OP-ED

First it was Oudekraal – now the City of Cape Town wants to sell off Maiden’s Cove

By Albie Sachs 9 July 2018

City Guide Lounge on Flickr

The City of Cape Town has advertised the sale and lease of precious public open space in the protected scenic coastal reserve known as Maiden’s Cove. Furthermore, it has itself issued a diagram providing details of the development.

First it was Oudekraal. Private owners of pristine land on the Cape Peninsula coast beyond Camps Bay sought to develop a housing estate overlooking the Atlantic. Environmental groups and representatives of the Muslim community succeeded in persuading the High Court that environmental heritage considerations, coupled with the area having sacred Muslim graves, meant that planning permission should be refused.

Some years later, proposed development for a section of the Sea Point promenade, for which planning permission had been given, was stopped. A community-driven organisation, Seafront for All, successfully applied to court to declare that the development would unlawfully impede public access to a space that had long been frequented by people from all over Cape Town and beyond.

More recently the Princess Vlei Forum succeeded in halting plans to commercialise a large public space adjacent to the Vlei. Backed up by strong engagement and community participation, the Princess Vlei Forum entered into an MOU with the City to collaboratively develop and improve the area.

Now the City of Cape Town has come up with the most startling project of all.

It has, off its own bat, advertised the sale and lease of precious public open space in the protected scenic coastal reserve known as Maidens Cove. Furthermore, it has itself issued a diagram providing details of the development.

This would include a boutique hotel, more than 50 private homes, a parking garage for 750 cars, and retail space with a footprint as large as that of Checkers in Sea Point.

The highest bidder would then receive a 50-year lease for the commercial section and become the owner of the remaining portion of the land, for which it would pay as it sold off the houses. Finally, the City would then authorise the successful bidder to apply for the necessary planning permissions.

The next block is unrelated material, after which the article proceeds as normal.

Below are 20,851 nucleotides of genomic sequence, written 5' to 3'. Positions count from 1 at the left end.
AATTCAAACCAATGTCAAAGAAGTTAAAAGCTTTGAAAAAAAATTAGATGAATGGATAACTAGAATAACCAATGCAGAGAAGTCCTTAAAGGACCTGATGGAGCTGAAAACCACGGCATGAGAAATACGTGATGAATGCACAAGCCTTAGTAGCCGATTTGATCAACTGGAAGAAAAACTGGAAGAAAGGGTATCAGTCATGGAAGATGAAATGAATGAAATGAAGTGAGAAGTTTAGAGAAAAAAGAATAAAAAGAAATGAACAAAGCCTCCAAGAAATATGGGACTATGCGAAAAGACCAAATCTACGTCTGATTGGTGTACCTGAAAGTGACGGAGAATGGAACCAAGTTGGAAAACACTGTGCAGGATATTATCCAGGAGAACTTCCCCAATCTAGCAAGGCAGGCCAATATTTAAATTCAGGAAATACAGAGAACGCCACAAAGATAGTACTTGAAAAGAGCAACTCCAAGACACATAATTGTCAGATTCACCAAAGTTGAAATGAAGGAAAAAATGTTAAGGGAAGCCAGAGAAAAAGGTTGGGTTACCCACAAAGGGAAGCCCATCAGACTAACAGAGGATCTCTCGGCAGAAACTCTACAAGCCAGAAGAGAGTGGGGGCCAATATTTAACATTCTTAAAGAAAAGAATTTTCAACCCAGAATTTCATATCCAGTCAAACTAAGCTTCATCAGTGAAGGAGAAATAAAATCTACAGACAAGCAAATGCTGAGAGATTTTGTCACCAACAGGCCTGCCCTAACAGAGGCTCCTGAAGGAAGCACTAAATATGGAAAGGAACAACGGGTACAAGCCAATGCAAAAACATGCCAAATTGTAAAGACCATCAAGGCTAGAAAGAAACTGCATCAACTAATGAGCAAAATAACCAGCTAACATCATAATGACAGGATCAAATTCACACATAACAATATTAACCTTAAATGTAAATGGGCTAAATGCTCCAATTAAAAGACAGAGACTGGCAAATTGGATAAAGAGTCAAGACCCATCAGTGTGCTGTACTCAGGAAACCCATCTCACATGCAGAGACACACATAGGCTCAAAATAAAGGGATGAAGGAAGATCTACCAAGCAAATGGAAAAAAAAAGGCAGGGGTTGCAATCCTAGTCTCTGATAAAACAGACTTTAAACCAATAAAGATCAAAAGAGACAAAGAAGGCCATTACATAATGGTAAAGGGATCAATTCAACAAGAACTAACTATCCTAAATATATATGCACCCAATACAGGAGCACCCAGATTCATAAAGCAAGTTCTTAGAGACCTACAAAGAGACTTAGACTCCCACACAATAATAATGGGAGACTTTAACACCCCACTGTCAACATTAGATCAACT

In the first quarter of the year bungalow owners in the area launched proceedings in the Cape High Court to set aside the tender award on a number of interrelated technical and procedural grounds.

Maidens’ Cove for All (MCA) has been set up to represent the broader Cape Town community in the matter. It fully supports the bungalow owners’ application as far as it goes. But it has briefed counsel to apply to the Court to allow it itself to intervene.

MCA will seek to argue that the City has put the cart before the horse. It cannot evade or outsource its constitutional and statutory responsibilities. This is not a piece of municipal land like a derelict building or under-used parking area. This is a particularly precious piece of protected public space that the City is obliged to handle as a public trust for present and future generations.

It certainly cannot unilaterally produce a detailed prescriptive programme for high end economic development as a fait accompli, and then consult the public on the details. And, finally, it is absurd to declare that it will then give a power of attorney to the successful bidder to apply for the necessary planning permissions… to itself!

MCA is convinced that the City is legally obliged to enhance, not reduce, access to the sea for the broad public. The Constitution requires it to heal, not exacerbate, the divisions of the past, to counteract rather than intensify the racial spatial divide of Cape Town.

It is duty bound to engage in a transparent way with its own heritage officials as well as with provincial and other statutory bodies created to protect the environment.

Only then can it come up with options consistent with the basic fact that this is public open space that cannot just be sold off to fill the City’s coffers.

Imagine the outcry if the City came up with a plan to sell off portions of the Rondebosch Common or to permit construction of a hotel on top of Table Mountain because this would generate revenue, 10% of which could then be used for affordable housing in the inner city.

And above all it should engage directly with the historic and current users of Maiden’s Cove. They developed an intimate connection with the area in the decades when the beautiful nearby beaches were forbidden to them, and they have in fact been rendered invisible in all the processes followed up to now by the City.

They should be the first to engage meaningfully with the City about how the area should be upgraded. Everyone should have a voice, the picnickers and celebrants from Bo-Kaap, the Cape Flats, Atlantis and Vanrhynsdorp, as well as the Clifton bungalow owners.

Maiden’s Cove for All will be only too happy to work with the City to facilitate such processes of engagement. DM

Justice Albie Sachs is Patron of Maiden’s Cove for All

Gallery

Analysis

As third term begins, the crisis of broken schools remains unresolved

By Rebecca Davis

Terry Pratchett forged his own sword from iron and meteorites purely for the occasion of the awarding of his knighthood.

0